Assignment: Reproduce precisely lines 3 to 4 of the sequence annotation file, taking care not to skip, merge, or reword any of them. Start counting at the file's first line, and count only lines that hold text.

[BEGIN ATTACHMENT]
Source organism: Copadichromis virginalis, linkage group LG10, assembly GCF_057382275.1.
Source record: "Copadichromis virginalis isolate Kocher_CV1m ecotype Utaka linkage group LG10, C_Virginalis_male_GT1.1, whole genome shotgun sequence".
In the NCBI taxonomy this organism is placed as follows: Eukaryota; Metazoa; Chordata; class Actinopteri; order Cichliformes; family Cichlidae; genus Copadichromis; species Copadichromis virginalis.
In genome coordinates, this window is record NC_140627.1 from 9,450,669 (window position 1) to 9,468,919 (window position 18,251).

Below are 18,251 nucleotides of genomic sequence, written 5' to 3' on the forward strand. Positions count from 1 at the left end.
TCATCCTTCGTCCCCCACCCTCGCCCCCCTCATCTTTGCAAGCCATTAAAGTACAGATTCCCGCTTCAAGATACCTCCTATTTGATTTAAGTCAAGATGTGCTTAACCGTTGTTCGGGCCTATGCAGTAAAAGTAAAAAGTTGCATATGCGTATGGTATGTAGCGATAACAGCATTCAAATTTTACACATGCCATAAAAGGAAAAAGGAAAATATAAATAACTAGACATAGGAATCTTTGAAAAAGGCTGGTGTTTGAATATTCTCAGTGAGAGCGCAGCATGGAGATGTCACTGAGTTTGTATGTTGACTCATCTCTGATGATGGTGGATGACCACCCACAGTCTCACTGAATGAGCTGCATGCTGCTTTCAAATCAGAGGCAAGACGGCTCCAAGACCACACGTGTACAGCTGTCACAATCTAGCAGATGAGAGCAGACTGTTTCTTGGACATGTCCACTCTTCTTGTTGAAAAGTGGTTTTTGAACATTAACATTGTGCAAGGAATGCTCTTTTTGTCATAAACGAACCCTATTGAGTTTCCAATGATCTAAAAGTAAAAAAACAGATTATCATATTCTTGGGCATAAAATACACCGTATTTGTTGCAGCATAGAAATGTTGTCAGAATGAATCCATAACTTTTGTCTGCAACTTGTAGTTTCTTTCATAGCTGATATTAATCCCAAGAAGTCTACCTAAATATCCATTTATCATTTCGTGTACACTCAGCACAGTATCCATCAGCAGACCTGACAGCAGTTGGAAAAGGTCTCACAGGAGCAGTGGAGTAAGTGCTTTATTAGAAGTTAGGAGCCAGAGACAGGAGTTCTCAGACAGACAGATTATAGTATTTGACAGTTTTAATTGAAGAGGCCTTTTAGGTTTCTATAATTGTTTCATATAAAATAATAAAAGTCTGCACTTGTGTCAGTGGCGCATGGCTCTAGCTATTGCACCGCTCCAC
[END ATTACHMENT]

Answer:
In the NCBI taxonomy this organism is placed as follows: Eukaryota; Metazoa; Chordata; class Actinopteri; order Cichliformes; family Cichlidae; genus Copadichromis; species Copadichromis virginalis.
In genome coordinates, this window is record NC_140627.1 from 9,450,669 (window position 1) to 9,468,919 (window position 18,251).